Although I have never been an auditor, and have never audited inventory, auditors rely on two things, samples, and statistics. Statistics does a remarkable job of interpreting the whole based on the sample. Statistics can tell you that if you sample 10 inventory items and they match the records, what is the likelihood that the total 100 SKUs also match. They allow a small margin of error. So, essentially, they pick random samples that is sufficient for the total size of the inventory SKUs that gets to a statistical margin of error that is small enough to make them comfortable.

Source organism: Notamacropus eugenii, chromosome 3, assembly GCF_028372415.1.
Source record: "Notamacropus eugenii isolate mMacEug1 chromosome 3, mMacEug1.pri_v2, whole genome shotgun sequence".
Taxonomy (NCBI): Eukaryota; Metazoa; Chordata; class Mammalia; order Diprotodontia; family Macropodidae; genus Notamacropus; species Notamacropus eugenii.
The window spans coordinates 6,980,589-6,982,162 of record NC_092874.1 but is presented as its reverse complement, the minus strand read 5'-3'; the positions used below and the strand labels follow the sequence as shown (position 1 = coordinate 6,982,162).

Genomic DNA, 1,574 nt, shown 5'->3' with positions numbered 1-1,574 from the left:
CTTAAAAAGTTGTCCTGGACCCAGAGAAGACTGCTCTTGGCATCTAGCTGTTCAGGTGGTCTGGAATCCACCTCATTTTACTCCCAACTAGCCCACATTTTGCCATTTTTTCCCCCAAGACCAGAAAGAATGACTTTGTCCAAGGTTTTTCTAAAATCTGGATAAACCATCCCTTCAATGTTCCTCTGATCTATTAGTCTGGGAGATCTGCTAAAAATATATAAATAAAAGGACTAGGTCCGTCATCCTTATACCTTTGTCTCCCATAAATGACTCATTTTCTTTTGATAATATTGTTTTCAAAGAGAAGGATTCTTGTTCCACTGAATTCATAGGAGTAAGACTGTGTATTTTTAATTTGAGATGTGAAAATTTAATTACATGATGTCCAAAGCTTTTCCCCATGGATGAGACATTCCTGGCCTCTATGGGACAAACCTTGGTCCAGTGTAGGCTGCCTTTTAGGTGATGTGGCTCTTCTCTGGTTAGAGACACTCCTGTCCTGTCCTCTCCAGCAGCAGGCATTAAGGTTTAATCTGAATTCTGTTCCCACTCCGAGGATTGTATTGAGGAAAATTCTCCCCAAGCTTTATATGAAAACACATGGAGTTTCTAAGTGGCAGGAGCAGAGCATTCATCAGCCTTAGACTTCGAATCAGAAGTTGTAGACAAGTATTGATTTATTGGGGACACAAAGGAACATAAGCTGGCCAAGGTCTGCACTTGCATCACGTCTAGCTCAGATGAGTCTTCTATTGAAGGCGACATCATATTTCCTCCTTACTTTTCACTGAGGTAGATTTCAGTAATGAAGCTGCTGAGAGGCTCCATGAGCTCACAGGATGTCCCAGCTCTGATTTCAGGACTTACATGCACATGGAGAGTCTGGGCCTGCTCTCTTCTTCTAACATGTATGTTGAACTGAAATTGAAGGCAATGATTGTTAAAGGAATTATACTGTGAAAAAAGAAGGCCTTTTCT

What Steve said is correct. The inventory audits I have been involved in often wound up counting way too many samples.
You have to check both sides of the coin. Some items you count will be to see if they agree with what is reported. You then have to flip that to test if what is reported actually exists.
You will also have to test if the values are correct. For example is the cost of the item equal to the value per unit used to determine total value. And is the math correct. For example 100 units at 25 per unit equals 2500. These latter items can be done before or after the actual physical count.